The work that we and others are generating have and will enhance these recent AHA recommendations, by better elucidating which cardiometabolic risk factors persist after delivery, as well as the degree to which the placenta—a highly vascular and transient organ of pregnancy, and the dysfunction of which often underlies MPS—may offer the most objective assessment (vis-à-vis blood vessel disease) of the impact of pregnancy on future cardiovascular disease risk.
While the focus of our work has been the identification of women at higher risk of cardiometabolic dysfunction, we remain optimistic that pending research by others will show the benefits of a healthy lifestyle in women of reproductive age. Specifically, the identification of the subset of women at highest risk of long-term complications, at a relatively early point in her life, before the overt onset of cardiovascular disease or diabetes, might be shown to be a novel and cost-effective form of primary prevention of these conditions. It is at this point that the “canary may be freed from the coalmine.”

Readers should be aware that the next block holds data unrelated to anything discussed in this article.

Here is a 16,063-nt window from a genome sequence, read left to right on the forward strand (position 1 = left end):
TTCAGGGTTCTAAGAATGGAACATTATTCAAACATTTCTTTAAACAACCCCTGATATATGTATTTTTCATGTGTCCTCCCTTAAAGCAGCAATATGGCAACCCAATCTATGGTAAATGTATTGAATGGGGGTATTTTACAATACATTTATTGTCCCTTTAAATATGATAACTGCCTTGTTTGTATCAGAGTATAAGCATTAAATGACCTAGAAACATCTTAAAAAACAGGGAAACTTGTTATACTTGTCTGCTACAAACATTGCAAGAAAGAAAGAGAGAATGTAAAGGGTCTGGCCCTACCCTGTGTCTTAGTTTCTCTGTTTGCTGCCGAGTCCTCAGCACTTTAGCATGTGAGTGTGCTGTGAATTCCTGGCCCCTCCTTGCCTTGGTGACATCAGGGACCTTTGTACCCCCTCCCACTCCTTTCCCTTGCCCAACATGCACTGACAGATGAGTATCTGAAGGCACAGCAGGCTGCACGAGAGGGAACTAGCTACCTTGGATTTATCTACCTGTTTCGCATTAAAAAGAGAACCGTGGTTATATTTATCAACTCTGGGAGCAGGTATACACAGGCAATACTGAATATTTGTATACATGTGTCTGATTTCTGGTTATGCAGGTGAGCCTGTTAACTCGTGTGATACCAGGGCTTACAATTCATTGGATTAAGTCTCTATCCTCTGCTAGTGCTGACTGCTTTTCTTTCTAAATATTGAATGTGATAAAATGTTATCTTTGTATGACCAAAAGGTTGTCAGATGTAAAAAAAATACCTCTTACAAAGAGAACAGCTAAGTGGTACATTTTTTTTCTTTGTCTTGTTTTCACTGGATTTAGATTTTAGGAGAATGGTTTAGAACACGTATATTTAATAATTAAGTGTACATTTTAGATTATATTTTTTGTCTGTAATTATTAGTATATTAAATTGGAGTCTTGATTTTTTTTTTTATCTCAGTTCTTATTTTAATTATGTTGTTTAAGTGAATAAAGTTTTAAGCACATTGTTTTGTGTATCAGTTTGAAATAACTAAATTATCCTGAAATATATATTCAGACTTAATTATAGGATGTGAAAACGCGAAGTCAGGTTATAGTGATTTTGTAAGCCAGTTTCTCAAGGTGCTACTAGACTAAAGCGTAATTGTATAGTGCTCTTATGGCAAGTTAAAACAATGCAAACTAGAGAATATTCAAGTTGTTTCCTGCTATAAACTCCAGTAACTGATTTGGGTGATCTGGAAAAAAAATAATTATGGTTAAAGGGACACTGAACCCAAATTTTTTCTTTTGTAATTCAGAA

Joel Ray MD MSc FRCPC
Departments of Medicine and Obstetrics and Gynaecology,
Institute of Health Policy, Management and Evaluation,
Institute of Medical Science,
Institute for Clinical Evaluative Sciences,
Li Ka Shing Knowledge Institute, St. Michael’s Hospital and the
University of Toronto, Toronto, Ontario